Modern researchers have theorized that the commemoration of Qu Yuan or Wu Zixu were superimposed onto an existing holiday tradition, but has subsequently overtaken the original significance. More people agree that traditional rituals of the Duanwu Festival represent offerings to the Gods and worship of dragon king and mostly relate to avoiding diseases and luck blessings in Chinese culture.

Dragon Boat FestivalHow to Celebrate Dragon Boat Festival in China?
When the Duanwu or Dragon Boat Festival comes, Chinese people go on some most widespread activities on celebration.

1. Dragon Boat races is the most attractively exciting activity for celebration of the festival. The races will be held on the rivers near local villages and town and always draw a lot of audiences.

2. Most of housewives are to prepare zongzi at home. Zongzi fiiled with various ingredients offer a good taste for the festival. The people drink some medicated liquor like realgar (king's yellow) wine for health.

3. The leaves of flagleaf and argy wormwood are kept hanging on the upper corner of doors and windows for days, which are designed to ward off disease or evil from the house.

4. Pictures of Zhong Kui (mythical guardian against evil spirits) and Joss paper with spell are sticked to doors for a wish of blessings.

5. Pretty Chinese knots, little aroma pouch are given to Children for luckiness.

6. Swing and more popular game are playing near houses.

Dragon boat race and Zongzi eating are the most widespread througout the country. That is Must-do things. And other activities and game are of some local difference.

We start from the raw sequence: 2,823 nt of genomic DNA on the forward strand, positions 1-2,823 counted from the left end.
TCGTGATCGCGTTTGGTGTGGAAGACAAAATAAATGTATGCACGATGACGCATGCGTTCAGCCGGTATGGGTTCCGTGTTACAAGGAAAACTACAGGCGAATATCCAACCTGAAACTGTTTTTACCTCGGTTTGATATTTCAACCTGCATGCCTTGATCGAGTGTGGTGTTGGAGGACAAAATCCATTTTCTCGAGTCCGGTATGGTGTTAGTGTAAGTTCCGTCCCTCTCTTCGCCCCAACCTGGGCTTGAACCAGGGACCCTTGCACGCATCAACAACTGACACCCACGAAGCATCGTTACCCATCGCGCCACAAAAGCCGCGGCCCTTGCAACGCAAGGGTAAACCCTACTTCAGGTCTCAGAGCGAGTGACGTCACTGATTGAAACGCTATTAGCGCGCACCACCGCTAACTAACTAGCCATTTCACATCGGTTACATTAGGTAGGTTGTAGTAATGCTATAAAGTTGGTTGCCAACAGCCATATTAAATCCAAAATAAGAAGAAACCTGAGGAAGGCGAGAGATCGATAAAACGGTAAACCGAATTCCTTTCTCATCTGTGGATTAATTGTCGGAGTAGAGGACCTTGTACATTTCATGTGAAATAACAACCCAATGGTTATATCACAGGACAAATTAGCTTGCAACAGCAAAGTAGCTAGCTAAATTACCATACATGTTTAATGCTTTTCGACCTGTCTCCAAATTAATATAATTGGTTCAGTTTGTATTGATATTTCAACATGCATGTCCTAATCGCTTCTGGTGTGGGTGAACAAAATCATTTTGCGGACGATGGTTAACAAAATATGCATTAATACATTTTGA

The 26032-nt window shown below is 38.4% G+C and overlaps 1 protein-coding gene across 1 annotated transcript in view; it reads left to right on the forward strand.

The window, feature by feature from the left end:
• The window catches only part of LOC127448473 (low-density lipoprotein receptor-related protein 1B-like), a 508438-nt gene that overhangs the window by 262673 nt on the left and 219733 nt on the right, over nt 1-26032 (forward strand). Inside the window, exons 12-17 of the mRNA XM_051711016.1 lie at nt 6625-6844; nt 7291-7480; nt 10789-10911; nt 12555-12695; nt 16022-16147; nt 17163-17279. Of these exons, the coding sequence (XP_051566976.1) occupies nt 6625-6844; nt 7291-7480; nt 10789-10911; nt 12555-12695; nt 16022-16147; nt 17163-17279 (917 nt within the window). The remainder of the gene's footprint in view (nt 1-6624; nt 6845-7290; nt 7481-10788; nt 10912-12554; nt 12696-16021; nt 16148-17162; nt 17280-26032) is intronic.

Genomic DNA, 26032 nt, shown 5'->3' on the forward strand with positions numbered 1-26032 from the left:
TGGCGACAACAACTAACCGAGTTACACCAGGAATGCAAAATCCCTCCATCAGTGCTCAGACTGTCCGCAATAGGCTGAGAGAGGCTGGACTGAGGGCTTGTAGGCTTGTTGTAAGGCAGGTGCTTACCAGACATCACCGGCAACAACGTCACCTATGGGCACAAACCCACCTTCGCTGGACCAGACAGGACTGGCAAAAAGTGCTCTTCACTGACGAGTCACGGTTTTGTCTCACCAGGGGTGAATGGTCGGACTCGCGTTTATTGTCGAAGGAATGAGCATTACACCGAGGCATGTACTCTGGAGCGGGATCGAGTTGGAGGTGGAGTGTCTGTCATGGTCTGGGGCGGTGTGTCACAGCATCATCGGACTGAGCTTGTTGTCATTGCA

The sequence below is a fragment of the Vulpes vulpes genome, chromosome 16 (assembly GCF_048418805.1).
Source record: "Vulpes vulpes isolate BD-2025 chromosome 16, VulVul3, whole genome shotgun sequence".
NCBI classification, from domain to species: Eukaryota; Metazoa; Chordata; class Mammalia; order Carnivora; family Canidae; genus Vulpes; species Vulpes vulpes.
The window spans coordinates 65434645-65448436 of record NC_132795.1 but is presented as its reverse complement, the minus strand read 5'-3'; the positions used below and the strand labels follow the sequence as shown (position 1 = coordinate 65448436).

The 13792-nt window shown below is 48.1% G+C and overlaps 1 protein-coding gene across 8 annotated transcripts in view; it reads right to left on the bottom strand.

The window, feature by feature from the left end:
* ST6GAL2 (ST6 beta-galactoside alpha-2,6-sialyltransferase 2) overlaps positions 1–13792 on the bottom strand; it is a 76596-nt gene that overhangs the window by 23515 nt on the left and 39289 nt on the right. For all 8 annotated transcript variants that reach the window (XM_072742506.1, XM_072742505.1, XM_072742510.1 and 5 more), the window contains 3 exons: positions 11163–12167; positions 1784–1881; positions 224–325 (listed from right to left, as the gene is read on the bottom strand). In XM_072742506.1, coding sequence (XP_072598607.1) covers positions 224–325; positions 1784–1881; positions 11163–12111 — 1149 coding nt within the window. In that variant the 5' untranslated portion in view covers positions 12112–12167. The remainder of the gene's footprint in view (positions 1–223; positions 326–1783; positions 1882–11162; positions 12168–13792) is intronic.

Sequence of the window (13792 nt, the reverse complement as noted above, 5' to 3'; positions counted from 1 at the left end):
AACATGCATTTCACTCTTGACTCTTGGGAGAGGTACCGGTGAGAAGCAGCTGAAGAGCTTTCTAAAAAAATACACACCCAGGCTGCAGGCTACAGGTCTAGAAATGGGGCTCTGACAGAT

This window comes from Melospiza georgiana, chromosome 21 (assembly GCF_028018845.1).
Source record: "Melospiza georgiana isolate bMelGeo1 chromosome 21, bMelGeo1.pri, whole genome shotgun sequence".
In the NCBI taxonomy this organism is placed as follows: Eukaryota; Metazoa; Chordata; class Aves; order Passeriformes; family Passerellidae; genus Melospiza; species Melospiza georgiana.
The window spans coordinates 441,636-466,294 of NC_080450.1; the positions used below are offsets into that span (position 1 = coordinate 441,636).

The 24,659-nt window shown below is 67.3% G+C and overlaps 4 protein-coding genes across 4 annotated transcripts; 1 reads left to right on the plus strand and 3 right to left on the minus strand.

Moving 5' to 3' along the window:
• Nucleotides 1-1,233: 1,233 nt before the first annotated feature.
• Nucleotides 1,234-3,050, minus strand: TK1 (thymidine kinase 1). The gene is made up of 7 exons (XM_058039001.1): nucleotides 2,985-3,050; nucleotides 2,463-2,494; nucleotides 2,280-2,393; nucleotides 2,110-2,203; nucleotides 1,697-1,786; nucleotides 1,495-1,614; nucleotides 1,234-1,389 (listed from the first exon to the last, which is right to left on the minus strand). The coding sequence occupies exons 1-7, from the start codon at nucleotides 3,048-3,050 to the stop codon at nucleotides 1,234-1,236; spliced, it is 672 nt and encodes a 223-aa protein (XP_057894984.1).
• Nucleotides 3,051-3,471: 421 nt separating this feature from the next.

Zongzi - How to make Chinese Zong zi?
Zong zi is the traditional food for the Dragon Boat Festival in China. You may see zongzi in different shapes like most popular triangular and pyramidal. Zongzi is a special kind of dumpling with a variety of fillings wrapped in bamboo leaves. It is usually made of glutinous(sticky) rice. The fillings can be pork, egg, beans, dates, fruits, sweet potato, walnuts, mushrooms, meat, or a combination of them. Fresh bamboo leaves are the best for the wrapping since the taste and smell of the fresh bamboo leaves is part of zongzi.

Dragon Boat FestivalHow to make Chinese Zong zi step by step?
You must prepare what you need before you start to wrap

1. Cut the pork into the right shape, wash and peel off the mung beans, pit the dates and the like, and set them on some plates on the table respectively.

2. Use salt, sauce, preserved beancurd and more you like to flavor the pork and the mung beans and keep for an hour in advance.